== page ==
During the bull market, the main way to get an investment hotshot working for you was by paying "2 and 20" -- hedge fund slang for 2% of assets under management and 20% of the profits. For a while, those fees almost seemed justified. Heck, after reading John Paulson's year-end letter, I got a little envious of the folks with access to such superinvestors, even if they were paying out the nose for the privilege.
Well, after surveying the landscape of jockeys available to the little guy -- us plebes with less than $1 million in liquid net assets -- I have to say that there are some pretty stellar options available today.
Aside from mutual fund managers like Bruce Berkowitz (whose praises we Fools regularly sing) and John Hussman (an unsung hero of 2008), you've also got access to the mini-Berkshire Hathaway (NYSE: BRK-A ) (NYSE: BRK-B ) cadre: investment managers sitting at the helm of insurance outfits. The latter are becoming increasingly attractive as premiums to book value erode.
I recently covered Markel's (NYSE: MKL ) year-end results. The firm reported a 16% decline in per-share book value in 2008, which brought the five-year compound growth rate down to 10%. This is well below Markel's long-term average, but the firm has cultivated enough trust with investors that the stock still trades at a modest premium of 1.2 times book.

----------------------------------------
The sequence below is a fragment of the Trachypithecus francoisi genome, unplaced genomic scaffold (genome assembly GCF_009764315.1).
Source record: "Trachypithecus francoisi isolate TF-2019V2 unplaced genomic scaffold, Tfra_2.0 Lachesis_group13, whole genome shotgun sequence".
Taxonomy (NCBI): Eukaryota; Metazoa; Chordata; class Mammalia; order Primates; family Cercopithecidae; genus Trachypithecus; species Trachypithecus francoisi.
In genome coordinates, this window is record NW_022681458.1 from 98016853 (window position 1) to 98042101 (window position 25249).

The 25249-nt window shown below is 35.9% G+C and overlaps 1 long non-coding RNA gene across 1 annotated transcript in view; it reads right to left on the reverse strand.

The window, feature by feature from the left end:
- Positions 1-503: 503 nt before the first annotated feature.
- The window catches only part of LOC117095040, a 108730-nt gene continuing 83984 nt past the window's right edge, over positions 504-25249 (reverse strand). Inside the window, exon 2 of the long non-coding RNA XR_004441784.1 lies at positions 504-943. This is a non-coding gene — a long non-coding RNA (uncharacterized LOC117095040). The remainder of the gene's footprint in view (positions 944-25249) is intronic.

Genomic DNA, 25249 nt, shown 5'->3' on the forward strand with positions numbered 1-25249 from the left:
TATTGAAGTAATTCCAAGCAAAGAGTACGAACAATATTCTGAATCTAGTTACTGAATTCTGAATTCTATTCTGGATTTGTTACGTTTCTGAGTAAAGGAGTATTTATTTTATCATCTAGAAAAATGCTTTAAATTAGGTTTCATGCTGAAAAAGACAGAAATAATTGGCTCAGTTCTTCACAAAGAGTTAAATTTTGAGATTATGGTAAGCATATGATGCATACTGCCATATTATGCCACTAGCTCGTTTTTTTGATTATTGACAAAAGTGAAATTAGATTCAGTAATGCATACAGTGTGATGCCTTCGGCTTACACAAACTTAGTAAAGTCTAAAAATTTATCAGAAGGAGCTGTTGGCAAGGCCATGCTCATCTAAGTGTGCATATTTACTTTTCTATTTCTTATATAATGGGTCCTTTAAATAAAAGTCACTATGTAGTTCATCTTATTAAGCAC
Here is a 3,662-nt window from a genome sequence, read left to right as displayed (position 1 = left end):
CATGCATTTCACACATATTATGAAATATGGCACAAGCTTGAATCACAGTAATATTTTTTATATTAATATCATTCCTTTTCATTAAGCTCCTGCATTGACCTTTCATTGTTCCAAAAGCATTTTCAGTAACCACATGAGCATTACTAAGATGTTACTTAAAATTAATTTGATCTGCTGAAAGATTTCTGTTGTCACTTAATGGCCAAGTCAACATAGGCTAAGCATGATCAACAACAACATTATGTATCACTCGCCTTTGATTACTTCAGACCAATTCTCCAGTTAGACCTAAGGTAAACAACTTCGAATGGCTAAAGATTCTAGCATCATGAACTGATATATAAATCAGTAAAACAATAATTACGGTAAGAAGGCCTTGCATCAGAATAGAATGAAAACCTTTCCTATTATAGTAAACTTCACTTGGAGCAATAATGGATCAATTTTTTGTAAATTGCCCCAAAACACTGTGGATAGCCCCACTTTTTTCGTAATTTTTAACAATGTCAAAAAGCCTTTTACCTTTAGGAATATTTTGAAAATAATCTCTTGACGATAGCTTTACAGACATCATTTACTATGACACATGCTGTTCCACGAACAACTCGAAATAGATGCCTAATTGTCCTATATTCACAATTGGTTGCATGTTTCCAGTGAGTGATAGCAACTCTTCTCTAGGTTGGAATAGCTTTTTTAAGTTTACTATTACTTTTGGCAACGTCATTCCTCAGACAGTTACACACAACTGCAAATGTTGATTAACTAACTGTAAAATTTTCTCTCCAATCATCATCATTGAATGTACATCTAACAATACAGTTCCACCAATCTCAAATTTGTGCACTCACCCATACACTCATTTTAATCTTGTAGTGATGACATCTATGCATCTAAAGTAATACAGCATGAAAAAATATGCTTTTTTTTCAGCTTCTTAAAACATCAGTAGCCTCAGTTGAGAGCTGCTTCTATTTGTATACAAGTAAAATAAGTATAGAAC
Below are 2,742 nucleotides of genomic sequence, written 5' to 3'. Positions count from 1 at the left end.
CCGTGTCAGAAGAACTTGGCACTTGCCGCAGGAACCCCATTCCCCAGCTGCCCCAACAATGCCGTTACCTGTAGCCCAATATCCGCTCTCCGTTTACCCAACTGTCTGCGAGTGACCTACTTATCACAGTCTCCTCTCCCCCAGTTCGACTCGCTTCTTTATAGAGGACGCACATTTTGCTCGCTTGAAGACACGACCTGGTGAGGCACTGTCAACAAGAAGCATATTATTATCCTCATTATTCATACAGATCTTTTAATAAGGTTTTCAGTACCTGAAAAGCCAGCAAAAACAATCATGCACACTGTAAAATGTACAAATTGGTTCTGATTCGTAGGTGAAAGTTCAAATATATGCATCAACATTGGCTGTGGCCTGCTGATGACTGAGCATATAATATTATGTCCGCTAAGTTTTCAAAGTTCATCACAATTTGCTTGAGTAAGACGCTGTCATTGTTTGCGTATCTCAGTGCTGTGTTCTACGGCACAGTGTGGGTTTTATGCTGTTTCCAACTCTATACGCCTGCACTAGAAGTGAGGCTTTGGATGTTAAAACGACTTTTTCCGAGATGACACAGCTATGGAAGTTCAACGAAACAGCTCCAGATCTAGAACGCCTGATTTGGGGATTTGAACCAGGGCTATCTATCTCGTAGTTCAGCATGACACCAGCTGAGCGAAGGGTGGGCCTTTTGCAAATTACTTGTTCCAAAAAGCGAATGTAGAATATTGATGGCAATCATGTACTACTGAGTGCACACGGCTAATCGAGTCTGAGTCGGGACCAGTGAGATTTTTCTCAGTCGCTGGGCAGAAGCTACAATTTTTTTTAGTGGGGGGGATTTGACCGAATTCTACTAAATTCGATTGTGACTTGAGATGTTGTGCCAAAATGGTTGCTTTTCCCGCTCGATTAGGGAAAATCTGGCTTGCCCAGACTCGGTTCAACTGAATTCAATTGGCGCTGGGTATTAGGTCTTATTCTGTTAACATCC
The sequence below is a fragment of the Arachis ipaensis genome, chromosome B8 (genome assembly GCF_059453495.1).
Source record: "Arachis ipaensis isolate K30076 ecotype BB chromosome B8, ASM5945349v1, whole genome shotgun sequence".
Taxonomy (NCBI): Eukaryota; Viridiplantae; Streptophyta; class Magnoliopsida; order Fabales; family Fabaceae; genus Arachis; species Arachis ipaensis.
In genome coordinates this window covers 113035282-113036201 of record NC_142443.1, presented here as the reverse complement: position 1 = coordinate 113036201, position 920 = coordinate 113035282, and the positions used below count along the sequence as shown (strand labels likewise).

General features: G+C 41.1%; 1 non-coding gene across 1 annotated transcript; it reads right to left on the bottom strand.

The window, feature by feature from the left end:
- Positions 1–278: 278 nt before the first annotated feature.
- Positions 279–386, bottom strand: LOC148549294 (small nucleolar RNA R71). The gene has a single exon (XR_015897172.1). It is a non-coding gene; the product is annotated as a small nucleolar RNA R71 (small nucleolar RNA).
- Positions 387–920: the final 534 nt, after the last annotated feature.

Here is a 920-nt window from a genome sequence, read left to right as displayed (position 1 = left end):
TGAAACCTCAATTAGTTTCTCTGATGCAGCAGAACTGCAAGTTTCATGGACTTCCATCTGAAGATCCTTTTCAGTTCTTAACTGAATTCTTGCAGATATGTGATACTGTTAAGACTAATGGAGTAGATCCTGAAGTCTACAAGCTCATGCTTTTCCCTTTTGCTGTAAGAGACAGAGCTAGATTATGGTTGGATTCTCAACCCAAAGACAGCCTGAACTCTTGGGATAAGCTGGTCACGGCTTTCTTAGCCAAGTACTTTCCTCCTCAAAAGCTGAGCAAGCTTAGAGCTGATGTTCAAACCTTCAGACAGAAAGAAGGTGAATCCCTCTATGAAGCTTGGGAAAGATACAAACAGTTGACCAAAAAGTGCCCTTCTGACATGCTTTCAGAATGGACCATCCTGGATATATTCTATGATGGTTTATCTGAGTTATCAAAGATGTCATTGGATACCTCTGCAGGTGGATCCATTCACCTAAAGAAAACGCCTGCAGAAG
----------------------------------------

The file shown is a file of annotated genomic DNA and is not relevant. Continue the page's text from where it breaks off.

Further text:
Unlike Markel, Greenlight Capital Re (Nasdaq: GLRE ) sports a long/short investing strategy run more or less in parallel with David Einhorn's Greenlight Capital hedge fund. This didn't totally save the reinsurer from 2008's carnage, but with a portfolio heavily invested in equities, the 19% decline in book value could have been much, much worse. Despite Einhorn's long-term record of success, and Greenlight Re's auspicious beginnings as a profitable reinsurer, today these shares trade roughly around book value.
Finally, consider Fairfax Financial (NYSE: FFH ) and Odyssey Re (NYSE: ORH ) , both of which share Prem Watsa as an investment advisor. On the investment side, these firms knocked the cover off the ball in 2008, with per-share book value gains of 21% and 23%, respectively. So why are they trading at or below book today?
Unlike the firms mentioned earlier, neither of the Watsa vehicles produced a profitable underwriting result in 2008. If you're writing business at a loss, that eats into the free lunch provided by insurance float. Given the investment performance, I'm tempted to give these folks a pass for 2008, but we'll need to see better underwriting in the future if these firms ever want to command a lofty book value premium.